Wikipedia tells me that there was an anime of Kumamiko (as one word) that aired from April to June of 2016.  The only place I can find to watch it is a fan site, KissAnime. However, there also appears to be a controversy around the ending episode.

I’m not sure I’m going to actively pursue this manga, but I would probably pick up the third volume if it showed up at the library.  If for no other reason that I’m fascinated by the in-jokes I won’t get and the details of life we see.

Diabolic Garden by Ichigo Shiraki


Diabolic Garden is pretty much everything I would NEVER chose to read on my own.

But, once again, I decided to press the “Surprise Me” button on MangaPanda to see what it might find for me.  When this popped up, I thought, ‘No way!’

The art style was a big turn off and it had that label ‘comedy’ which is my least favorite.  I actually moved my cursor to hover over the button again, thinking I’d just try again,  but then I noticed that the manga looked to be complete at 10 chapters, so I thought ‘I can read ten chapters in one sitting, so why not?”

What a phenomenally bad idea.

Plus, this is another one of those manga that people just stopped scanlating. MyAnimeList.net tells me that what I have is about half the completed story.

In another weird turn of events, all the information I could find about this manga is in French.  According to the French Wikipedia (which Google helpfully translated for me): “The French version is published by Ki-oon in three volumes released between November 2010 and May 2011.”

So, you know how we’re always saying so-and-so is ‘big in Japan’?  Well, apparently, in Japan, Ichigo Shiraki is saying, “I’m big in France, you know.”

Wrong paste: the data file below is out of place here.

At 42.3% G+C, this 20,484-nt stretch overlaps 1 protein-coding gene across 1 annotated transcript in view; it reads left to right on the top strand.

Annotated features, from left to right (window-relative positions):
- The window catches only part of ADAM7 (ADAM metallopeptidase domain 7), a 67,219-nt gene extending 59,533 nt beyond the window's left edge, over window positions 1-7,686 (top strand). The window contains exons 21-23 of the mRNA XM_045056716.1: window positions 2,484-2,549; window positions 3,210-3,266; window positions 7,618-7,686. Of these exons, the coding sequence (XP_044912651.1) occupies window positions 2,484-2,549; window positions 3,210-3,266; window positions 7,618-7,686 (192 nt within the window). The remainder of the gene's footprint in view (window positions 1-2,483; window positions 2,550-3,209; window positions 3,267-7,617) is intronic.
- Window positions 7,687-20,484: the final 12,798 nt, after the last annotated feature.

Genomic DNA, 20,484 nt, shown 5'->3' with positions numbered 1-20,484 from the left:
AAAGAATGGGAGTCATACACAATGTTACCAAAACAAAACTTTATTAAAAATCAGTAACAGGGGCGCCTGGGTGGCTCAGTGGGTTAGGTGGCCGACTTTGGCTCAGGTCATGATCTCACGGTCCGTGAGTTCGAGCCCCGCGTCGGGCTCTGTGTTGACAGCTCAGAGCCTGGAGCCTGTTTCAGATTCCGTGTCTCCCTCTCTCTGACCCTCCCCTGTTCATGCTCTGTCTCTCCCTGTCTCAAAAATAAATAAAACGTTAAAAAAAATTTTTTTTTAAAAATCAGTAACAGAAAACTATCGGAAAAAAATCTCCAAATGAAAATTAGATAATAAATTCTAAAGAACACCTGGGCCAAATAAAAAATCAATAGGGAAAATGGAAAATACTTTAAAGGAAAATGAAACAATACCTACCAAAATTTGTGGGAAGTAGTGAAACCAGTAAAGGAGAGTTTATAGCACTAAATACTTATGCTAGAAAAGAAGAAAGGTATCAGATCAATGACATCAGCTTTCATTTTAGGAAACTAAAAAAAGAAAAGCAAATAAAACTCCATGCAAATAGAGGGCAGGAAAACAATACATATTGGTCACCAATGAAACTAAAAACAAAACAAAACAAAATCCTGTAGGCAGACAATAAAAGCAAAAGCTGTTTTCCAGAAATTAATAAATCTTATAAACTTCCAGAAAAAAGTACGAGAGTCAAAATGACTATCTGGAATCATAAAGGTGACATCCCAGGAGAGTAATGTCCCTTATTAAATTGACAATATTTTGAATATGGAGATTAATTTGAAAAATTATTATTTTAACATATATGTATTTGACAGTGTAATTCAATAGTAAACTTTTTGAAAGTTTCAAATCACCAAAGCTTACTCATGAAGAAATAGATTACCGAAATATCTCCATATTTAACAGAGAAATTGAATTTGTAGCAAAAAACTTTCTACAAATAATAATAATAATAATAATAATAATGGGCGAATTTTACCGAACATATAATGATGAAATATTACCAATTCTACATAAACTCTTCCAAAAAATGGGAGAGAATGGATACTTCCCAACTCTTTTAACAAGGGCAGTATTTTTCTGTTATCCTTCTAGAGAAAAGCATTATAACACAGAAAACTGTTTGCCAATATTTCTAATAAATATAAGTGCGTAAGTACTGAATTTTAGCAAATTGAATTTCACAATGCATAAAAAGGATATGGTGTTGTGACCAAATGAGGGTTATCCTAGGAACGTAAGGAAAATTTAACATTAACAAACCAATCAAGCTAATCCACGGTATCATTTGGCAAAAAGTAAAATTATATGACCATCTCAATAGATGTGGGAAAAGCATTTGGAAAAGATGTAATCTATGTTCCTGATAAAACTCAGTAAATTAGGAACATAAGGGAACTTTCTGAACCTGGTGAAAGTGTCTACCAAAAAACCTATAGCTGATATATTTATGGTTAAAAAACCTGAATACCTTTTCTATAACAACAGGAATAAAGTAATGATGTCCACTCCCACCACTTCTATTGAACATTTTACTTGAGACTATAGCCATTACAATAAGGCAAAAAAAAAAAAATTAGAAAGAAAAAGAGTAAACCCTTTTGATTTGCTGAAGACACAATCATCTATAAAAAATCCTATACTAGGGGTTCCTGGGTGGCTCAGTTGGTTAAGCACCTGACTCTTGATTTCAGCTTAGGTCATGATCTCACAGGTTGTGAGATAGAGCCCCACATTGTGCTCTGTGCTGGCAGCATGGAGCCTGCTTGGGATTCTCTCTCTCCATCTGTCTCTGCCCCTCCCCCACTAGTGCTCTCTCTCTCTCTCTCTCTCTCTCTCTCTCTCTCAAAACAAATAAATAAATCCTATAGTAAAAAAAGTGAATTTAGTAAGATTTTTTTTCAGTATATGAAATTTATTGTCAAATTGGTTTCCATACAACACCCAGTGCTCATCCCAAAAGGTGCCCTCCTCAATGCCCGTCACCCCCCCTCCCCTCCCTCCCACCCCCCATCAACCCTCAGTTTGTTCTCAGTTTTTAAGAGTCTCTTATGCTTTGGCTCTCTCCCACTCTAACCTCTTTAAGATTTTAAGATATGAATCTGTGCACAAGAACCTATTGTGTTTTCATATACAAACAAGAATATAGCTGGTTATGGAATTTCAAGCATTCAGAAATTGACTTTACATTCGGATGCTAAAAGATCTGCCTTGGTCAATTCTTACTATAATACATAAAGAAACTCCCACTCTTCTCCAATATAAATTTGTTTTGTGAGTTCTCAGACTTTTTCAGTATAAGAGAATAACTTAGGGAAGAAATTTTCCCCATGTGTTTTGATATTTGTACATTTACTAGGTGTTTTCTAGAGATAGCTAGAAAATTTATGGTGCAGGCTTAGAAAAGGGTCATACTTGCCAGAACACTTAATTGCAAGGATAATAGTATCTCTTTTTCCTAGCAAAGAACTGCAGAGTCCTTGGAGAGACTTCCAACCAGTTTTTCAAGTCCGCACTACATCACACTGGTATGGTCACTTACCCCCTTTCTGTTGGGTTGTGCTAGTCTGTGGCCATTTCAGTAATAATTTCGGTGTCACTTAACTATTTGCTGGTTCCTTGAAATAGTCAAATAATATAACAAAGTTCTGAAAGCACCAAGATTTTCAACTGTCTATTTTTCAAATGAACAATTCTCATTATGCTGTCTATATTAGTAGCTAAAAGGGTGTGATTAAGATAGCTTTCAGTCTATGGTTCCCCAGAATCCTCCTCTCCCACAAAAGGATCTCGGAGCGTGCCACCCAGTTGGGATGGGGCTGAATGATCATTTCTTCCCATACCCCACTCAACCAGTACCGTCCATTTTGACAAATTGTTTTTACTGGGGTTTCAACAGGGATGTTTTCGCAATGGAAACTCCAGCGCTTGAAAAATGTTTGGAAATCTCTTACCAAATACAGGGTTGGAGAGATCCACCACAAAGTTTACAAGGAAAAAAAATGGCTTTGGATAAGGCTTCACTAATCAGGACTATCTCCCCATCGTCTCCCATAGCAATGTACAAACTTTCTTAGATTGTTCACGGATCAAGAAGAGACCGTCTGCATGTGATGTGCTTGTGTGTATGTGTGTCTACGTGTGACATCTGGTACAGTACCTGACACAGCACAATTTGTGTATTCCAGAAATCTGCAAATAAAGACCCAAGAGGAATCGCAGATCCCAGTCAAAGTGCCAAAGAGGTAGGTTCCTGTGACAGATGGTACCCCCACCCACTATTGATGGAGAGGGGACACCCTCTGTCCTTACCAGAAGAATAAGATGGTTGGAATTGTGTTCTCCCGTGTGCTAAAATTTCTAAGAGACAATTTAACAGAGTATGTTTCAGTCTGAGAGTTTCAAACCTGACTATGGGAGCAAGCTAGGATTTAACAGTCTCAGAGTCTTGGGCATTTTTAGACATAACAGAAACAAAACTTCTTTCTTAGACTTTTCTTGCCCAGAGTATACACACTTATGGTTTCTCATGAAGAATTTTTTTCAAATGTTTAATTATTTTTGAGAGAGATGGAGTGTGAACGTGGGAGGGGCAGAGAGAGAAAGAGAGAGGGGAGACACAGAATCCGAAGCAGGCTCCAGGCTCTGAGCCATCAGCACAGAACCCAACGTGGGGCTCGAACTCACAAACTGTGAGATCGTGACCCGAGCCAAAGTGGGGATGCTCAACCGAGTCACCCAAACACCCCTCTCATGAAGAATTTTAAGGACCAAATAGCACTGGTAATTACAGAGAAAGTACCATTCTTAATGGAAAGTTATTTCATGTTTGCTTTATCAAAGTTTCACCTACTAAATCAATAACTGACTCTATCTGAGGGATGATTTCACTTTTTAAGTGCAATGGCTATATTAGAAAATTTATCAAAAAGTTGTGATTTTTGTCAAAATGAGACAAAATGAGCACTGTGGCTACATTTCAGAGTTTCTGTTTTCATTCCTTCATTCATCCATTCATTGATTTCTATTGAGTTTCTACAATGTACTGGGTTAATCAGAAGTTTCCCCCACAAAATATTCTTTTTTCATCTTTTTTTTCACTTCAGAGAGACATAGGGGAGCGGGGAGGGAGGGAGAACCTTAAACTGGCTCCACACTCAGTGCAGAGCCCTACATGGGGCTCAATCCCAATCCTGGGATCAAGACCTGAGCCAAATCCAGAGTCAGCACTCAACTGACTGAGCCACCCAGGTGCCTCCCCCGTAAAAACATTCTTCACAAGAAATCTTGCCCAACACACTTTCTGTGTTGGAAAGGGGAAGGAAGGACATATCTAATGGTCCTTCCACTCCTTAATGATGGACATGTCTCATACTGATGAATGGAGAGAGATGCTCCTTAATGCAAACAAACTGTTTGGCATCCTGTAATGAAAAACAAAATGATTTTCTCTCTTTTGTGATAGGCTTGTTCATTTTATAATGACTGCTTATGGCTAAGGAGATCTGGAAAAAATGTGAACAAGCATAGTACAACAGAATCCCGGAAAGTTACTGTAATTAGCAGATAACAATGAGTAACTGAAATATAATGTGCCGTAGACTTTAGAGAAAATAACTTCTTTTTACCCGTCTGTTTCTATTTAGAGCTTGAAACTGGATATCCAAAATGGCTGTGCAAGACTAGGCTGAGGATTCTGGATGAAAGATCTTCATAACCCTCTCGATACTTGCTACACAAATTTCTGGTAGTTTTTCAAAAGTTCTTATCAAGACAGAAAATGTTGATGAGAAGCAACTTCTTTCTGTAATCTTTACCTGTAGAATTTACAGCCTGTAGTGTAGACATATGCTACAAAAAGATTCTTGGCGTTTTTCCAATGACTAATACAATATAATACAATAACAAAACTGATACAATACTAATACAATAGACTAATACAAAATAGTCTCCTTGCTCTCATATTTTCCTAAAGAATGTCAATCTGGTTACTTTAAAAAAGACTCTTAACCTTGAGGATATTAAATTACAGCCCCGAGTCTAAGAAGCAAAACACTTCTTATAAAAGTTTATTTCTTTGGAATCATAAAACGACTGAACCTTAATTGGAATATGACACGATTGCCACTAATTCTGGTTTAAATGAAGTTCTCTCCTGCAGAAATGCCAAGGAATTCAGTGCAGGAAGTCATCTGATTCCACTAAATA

The manga starts with a fake-out.

The first few pages looks like we’re starting middle-battle in some fantasy fairy land, but it turns out that what we’re reading is a manga being presented to an editor of Monthly Gothic Fantasy by a high schooler/wannabe mangaka named Makimura Kotone.  The editor tells Makimura that she needs some fresh ideas.  Her stories are getting repetitive.


I tend to actually really enjoy manga about mangaka.  I read all 21 volumes of Bakuman and watched the entire first season of Gekkan Shoujo Nozaki-Kun (which is also a manga that you can read here: http://www.mangahere.co/manga/gekkan_shoujo_nozaki_kun/.) I also really loved the anime of Barakamon, even though that one is about a professional calligrapher, not a mangaka, per se.  For reasons, I tend to find the writing/artistic life–particularly struggles within the industry–endlessly fascinating.

Thus, at this point, I thought ‘oh, okay, maybe this won’t be so bad.’

While wandering around town, trying to think up ideas for her gothic fantasy manga, Makimura stumbles across a spooky-looking teashop.


Yes, they sell TEA, not books….

Here, Makimura meets the mysterious Tsukasa, his clown-like demon doll assistant Kanon, and uncovers the secret garden of Hell plants.  For reasons of plot, Makimura breaks into the garden uninvited and accidentally ingests some Hell-devil fruit in the garden, which she mistakes for a strawberry (I see what you did there with your name, Shiraki-sensei!)  The side-effect of this devil fruit is that Makimura now exudes the odor of the very tastiest in demon food, which of course makes her deeply attractive to them.